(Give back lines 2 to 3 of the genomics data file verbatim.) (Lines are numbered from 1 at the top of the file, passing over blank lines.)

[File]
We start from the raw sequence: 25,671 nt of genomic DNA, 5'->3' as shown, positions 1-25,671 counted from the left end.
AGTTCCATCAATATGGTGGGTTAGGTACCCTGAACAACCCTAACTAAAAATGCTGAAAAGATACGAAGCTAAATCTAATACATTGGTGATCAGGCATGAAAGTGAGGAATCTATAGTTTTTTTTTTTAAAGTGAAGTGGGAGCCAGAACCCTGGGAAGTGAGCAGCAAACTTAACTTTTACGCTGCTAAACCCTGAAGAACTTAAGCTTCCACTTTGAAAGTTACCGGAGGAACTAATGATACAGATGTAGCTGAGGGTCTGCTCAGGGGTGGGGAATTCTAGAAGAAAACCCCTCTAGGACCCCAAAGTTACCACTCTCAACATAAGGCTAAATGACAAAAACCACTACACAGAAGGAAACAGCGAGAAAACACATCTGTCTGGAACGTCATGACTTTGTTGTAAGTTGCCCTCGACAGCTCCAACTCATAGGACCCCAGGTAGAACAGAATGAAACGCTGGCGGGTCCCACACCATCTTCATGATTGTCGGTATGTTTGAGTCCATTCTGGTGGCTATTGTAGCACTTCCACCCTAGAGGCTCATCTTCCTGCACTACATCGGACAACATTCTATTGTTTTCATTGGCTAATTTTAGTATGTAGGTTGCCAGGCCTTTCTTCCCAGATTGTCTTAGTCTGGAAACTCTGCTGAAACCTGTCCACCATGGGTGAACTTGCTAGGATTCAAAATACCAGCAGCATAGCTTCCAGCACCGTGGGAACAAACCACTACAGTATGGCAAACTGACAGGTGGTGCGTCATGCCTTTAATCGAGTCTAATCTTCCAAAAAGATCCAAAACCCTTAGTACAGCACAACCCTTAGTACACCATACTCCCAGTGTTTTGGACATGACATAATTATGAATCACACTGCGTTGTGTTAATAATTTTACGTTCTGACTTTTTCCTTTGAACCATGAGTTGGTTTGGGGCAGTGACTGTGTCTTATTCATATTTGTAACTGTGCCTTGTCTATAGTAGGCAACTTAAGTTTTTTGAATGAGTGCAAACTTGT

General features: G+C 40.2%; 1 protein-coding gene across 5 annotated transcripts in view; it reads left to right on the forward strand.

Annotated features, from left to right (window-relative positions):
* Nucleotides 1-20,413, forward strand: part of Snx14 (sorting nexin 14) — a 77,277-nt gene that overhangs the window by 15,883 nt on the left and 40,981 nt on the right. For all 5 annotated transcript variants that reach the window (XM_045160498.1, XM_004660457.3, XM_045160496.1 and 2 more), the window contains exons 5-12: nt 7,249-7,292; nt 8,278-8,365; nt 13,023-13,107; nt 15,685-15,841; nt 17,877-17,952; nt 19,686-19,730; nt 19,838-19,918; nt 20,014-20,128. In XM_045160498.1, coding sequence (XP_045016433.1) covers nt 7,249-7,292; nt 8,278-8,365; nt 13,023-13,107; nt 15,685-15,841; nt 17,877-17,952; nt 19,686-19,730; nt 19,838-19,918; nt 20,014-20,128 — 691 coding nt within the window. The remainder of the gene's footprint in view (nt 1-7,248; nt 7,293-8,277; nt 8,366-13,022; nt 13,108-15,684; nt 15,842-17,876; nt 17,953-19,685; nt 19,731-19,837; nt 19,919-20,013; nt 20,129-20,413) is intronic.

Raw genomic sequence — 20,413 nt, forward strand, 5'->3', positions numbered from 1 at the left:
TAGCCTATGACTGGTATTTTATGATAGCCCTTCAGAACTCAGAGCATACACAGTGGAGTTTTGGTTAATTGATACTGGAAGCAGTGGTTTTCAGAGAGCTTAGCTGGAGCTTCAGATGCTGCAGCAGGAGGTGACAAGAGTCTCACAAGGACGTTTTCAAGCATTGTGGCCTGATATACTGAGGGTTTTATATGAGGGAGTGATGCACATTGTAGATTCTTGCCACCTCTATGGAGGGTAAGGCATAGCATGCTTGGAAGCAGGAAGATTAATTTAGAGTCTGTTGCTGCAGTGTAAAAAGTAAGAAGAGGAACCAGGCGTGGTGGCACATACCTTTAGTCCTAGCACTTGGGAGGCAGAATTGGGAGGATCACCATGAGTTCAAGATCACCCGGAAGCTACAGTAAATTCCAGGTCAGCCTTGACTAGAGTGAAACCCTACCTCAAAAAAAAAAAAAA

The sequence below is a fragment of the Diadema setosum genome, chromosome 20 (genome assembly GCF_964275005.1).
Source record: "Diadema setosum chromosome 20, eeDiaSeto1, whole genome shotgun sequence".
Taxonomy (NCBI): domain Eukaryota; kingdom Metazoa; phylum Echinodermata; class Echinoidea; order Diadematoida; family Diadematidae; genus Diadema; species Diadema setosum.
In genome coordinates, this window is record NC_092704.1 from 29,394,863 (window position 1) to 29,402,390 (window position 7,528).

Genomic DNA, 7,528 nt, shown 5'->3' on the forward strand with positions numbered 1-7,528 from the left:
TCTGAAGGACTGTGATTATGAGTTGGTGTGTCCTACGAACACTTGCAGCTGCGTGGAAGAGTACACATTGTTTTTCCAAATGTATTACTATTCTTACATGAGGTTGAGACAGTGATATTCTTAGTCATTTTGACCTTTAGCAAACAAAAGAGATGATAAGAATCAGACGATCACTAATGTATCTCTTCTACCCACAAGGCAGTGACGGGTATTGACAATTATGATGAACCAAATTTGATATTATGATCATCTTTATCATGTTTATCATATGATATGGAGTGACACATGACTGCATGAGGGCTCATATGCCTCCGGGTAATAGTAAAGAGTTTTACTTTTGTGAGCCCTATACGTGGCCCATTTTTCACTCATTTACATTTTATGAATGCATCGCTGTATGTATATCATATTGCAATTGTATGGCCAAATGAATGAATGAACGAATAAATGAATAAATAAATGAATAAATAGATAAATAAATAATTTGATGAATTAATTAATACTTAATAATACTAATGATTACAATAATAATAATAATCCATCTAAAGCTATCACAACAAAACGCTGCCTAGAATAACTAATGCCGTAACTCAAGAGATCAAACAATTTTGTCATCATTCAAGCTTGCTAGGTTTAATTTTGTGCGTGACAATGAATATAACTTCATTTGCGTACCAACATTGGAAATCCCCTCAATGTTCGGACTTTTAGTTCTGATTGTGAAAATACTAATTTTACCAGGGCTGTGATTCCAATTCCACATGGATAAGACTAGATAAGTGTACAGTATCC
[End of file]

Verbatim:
AGTTCCATCAATATGGTGGGTTAGGTACCCTGAACAACCCTAACTAAAAATGCTGAAAAGATACGAAGCTAAATCTAATACATTGGTGATCAGGCATGAAAGTGAGGAATCTATAGTTTTTTTTTTTAAAGTGAAGTGGGAGCCAGAACCCTGGGAAGTGAGCAGCAAACTTAACTTTTACGCTGCTAAACCCTGAAGAACTTAAGCTTCCACTTTGAAAGTTACCGGAGGAACTAATGATACAGATGTAGCTGAGGGTCTGCTCAGGGGTGGGGAATTCTAGAAGAAAACCCCTCTAGGACCCCAAAGTTACCACTCTCAACATAAGGCTAAATGACAAAAACCACTACACAGAAGGAAACAGCGAGAAAACACATCTGTCTGGAACGTCATGACTTTGTTGTAAGTTGCCCTCGACAGCTCCAACTCATAGGACCCCAGGTAGAACAGAATGAAACGCTGGCGGGTCCCACACCATCTTCATGATTGTCGGTATGTTTGAGTCCATTCTGGTGGCTATTGTAGCACTTCCACCCTAGAGGCTCATCTTCCTGCACTACATCGGACAACATTCTATTGTTTTCATTGGCTAATTTTAGTATGTAGGTTGCCAGGCCTTTCTTCCCAGATTGTCTTAGTCTGGAAACTCTGCTGAAACCTGTCCACCATGGGTGAACTTGCTAGGATTCAAAATACCAGCAGCATAGCTTCCAGCACCGTGGGAACAAACCACTACAGTATGGCAAACTGACAGGTGGTGCGTCATGCCTTTAATCGAGTCTAATCTTCCAAAAAGATCCAAAACCCTTAGTACAGCACAACCCTTAGTACACCATACTCCCAGTGTTTTGGACATGACATAATTATGAATCACACTGCGTTGTGTTAATAATTTTACGTTCTGACTTTTTCCTTTGAACCATGAGTTGGTTTGGGGCAGTGACTGTGTCTTATTCATATTTGTAACTGTGCCTTGTCTATAGTAGGCAACTTAAGTTTTTTGAATGAGTGCAAACTTGT

General features: G+C 40.2%; 1 protein-coding gene across 5 annotated transcripts in view; it reads left to right on the forward strand.